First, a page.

Rivlin, leading rabbi discuss Tal Law replacement

Knesset speaker, Rabbi Aharon Leib Schteinman discuss possible compromise over haredi enlistment in Israeli military.

Rivlin meets rabbis 370 (photo credit: Courtesy Knesset spokesman)
Rivlin meets rabbis 370
(photo credit: Courtesy Knesset spokesman)
Knesset Speaker Reuven Rivlin met on Thursday afternoon with leading ultra- Orthodox figure Rabbi Aharon Leib Shteinman to discuss a possible compromise for the replacement of the Tal Law regulating haredi enlistment in the army.
The Tal Law, which provided the legal framework for haredi men to indefinitely defer military service, was ruled illegal by the High Court of Justice in February.
There are currently approximately 60,000 full-time yeshiva students who are of army service age but who have gained exemptions under the terms of the Tal Law.
During Thursday’s meeting, which took place at Shteinman’s home in Bnei Brak and was also attended by MKs Moshe Gafni and Uri Maklev, both of UTJ, Rivlin opined that the coming months would be a test for both the broader public and the haredi community “to reach an agreement and an understanding.”
“To solve problems like the Tal Law requires a leadership that can take the reins, in order to prevent people from fanning the controversy for political gain. There are not two peoples within the Jewish nation, we are one people living in one country,” Rivlin said.
“What we have here are two essential requirements: the study of Torah which is a basic principle of our Jewish existence, as well as the need to ensure our security. We need to find a solution which the correct balance to these two needs.”
According to a statement from Rivlin’s office, Shteinman listened attentively to what Rivlin had to say. In reference to Holocaust Memorial Day, Shteinman also noted the “terrible destruction” wrought during the Holocaust on the Torah world.
Shteinman has to a certain extent taken up the mantle of leadership of the non-hassidic Lithuanian stream of haredi Judaism since Rabbi Yosef Shalom Elyashiv, its widely acknowledged leader, was hospitalized back in February.
Following the High Court’s decision to annul the Tal Law, also in February, Shteinman convened an emergency meeting of leading haredi rabbinical and political figures to discuss the matter at his Bnei Brak home.
Said Shteinman at the time, “Throughout the history of the Jewish people, we survived because of our fulfillment of the Torah and on this we must give up our lives. Without Torah study, there is no existence for the nation of Israel.”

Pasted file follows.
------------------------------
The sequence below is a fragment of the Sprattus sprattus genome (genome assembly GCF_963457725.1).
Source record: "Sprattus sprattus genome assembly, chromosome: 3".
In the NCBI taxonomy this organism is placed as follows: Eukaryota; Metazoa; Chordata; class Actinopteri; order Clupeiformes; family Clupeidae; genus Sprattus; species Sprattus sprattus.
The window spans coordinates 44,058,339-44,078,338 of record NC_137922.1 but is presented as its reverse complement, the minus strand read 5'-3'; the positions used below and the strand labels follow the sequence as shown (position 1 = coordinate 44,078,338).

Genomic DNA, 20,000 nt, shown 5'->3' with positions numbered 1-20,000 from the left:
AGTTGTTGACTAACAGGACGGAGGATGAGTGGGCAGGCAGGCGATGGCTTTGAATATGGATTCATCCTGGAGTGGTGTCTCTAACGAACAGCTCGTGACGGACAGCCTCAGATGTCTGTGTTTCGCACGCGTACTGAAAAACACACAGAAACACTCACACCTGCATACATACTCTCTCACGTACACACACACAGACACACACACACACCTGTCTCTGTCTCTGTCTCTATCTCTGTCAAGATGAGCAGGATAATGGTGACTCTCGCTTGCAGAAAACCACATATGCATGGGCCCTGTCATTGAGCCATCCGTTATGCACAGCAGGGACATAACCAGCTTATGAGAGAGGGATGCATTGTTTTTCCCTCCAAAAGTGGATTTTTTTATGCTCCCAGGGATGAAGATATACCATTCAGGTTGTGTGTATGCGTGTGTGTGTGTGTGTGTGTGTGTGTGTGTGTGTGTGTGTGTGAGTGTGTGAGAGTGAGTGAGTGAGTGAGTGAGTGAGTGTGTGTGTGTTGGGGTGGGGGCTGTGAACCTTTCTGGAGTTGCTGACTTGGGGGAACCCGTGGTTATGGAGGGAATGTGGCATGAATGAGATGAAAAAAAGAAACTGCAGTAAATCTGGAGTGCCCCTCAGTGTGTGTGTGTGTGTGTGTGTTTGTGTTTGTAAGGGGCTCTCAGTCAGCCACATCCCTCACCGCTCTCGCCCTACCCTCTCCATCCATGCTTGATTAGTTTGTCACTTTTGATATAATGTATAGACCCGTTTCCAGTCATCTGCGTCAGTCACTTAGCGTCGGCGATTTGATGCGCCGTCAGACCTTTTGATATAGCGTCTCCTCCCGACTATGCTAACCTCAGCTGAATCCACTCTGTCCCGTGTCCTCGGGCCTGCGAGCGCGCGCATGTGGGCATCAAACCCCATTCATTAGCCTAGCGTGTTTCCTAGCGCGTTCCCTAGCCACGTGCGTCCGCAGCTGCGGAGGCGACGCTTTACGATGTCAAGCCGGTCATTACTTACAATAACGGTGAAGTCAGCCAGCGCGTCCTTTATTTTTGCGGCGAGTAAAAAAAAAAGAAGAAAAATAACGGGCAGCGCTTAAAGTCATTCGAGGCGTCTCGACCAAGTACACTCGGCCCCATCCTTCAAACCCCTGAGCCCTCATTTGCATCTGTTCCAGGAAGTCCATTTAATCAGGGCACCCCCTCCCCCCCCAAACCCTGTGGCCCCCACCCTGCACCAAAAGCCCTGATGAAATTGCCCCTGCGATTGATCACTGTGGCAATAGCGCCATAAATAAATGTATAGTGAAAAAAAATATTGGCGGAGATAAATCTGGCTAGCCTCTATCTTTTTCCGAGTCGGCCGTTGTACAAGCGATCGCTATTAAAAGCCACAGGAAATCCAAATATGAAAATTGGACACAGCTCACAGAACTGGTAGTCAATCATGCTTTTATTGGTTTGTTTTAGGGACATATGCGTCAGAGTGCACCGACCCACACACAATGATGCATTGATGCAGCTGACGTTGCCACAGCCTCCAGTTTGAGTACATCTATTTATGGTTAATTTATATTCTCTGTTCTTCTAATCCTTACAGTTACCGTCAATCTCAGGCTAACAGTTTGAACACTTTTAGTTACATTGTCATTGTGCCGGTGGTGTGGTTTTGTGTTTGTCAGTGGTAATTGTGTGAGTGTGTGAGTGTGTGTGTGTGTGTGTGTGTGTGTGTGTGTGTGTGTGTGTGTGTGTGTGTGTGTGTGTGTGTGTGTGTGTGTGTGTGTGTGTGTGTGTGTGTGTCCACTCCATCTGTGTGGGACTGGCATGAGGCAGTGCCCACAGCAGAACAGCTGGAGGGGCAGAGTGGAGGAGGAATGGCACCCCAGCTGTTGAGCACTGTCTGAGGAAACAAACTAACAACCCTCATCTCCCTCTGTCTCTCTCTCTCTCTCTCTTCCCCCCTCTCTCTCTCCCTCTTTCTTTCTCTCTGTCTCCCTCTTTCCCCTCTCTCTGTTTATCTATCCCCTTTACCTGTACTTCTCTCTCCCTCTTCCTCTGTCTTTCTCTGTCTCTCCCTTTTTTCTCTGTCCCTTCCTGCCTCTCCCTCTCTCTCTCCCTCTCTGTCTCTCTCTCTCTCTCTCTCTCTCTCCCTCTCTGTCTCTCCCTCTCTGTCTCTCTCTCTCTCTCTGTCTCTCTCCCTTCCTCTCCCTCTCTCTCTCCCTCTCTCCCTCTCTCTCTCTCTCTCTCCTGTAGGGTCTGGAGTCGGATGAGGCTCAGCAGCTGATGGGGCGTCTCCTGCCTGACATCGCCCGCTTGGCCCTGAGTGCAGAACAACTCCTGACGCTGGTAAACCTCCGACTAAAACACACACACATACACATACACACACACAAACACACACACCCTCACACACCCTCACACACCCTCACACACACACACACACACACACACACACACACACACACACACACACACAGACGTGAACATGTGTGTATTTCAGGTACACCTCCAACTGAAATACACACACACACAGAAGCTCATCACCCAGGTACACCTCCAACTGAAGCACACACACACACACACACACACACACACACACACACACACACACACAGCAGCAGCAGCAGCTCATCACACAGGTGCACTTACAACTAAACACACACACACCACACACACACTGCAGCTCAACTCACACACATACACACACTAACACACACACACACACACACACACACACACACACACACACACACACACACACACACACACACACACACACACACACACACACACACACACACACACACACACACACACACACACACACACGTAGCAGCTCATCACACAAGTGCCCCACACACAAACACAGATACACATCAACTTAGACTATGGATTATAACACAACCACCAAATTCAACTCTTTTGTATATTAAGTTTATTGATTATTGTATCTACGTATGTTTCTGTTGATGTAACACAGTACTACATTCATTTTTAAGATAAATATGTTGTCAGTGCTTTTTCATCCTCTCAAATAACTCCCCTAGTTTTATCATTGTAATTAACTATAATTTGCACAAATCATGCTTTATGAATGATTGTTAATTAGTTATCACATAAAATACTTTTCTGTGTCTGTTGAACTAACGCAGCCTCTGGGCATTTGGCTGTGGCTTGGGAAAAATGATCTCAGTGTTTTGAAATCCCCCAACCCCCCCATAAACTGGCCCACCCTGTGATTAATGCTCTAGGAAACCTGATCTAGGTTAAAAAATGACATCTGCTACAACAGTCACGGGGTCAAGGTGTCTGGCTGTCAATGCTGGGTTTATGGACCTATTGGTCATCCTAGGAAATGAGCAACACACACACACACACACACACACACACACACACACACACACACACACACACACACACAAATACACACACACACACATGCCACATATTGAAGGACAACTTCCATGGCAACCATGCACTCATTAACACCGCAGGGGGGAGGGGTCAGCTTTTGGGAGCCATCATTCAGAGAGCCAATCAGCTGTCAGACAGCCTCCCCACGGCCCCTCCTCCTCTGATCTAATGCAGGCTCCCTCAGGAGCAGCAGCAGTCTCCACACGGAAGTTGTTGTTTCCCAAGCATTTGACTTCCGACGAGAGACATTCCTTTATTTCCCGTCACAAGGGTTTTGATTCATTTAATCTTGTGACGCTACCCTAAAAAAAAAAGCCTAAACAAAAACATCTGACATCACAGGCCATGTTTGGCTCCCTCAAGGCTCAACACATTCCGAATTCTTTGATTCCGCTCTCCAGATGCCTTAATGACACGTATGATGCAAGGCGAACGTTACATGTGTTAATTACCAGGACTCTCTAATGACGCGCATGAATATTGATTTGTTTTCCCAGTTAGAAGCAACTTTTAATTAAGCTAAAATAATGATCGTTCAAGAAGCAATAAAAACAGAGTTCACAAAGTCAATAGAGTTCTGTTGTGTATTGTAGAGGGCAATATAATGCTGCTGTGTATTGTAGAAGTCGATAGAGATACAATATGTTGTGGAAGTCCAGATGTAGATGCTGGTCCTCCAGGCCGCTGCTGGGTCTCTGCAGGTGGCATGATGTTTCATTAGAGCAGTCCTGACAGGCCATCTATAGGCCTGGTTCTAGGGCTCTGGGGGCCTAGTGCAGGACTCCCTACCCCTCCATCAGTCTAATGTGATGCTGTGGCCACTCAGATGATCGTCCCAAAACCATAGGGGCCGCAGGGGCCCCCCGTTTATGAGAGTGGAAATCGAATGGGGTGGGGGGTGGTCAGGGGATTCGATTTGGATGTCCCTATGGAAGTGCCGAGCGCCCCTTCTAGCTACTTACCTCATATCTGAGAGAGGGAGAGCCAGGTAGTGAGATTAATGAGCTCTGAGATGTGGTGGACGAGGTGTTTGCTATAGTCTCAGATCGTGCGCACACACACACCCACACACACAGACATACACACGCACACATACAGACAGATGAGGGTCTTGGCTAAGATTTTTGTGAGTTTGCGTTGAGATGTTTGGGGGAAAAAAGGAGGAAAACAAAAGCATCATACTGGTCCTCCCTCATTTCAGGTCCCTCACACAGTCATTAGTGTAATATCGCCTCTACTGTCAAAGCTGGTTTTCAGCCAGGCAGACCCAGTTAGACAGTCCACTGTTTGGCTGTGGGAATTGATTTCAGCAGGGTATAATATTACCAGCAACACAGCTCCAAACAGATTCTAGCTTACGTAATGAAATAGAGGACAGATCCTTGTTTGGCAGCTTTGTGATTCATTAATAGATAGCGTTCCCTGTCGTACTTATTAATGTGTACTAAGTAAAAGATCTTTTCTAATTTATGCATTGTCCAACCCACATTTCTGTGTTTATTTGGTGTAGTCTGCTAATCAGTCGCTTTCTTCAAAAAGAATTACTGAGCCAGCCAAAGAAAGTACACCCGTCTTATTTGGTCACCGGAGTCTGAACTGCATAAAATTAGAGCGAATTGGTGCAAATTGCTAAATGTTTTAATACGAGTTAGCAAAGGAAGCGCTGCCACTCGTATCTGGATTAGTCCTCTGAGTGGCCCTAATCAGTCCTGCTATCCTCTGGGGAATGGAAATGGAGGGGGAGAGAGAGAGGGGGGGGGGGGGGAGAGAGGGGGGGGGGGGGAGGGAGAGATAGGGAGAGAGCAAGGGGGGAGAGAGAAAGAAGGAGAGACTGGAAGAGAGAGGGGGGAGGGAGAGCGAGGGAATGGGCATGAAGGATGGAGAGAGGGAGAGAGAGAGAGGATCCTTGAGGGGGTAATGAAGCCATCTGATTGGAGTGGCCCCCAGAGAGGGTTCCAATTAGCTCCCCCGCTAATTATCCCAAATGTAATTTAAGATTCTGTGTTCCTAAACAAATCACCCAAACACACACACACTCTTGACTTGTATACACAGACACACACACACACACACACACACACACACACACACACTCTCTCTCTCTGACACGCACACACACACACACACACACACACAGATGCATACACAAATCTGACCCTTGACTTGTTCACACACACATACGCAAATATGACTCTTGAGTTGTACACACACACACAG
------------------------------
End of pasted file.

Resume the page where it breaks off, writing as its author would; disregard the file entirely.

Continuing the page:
At the end of Thursday’s meeting with Rivlin, Shteinman gave the Knesset speaker a blessing and expressed his hope that Rivlin would continue his good works for the sake of the Jewish people.
In an interview with the hassidic Hamevaser newspaper published just before Passover, Shteinman said, “We should be more concerned about the attempt to injure the status of those studying in yeshiva then the Iranian threat.”
“It pains the heart that specifically at this time, we are hearing that there are people who are being enticed by all sorts of blandishments that the IDF and other organizations are offering designed to get yeshiva students to leave Torah study and exchange eternal life for temporal life and a bit of materialism,” he said. “It is only in the merit of Torah study that our enemies do not succeed in harming us.”
However, Shteinman did support the establishment of the IDF’s Netzah Yehuda haredi battalion in 1999, and sent a representative to sit on the committee that originally drafted the Tal Law, which also sought to encourage increased haredi enlistment through various means and was, at the time, opposed by most of the haredi establishment.
The Tal Law will expire on August 1. If new legislation is not passed by then, the 60,000 full-time yeshiva students who are currently deferring their service under the terms of the Tal Law will be legally obligated to enlist in the IDF.
A statement from Rivlin’s office said that in recent weeks he has also met with the leader of the Belz Hassidim Rabbi Yissachar Dov Rokeach and Rabbi Ovadia Yosef, the most respected Sephardi arbiter of Jewish law, to discuss the matter.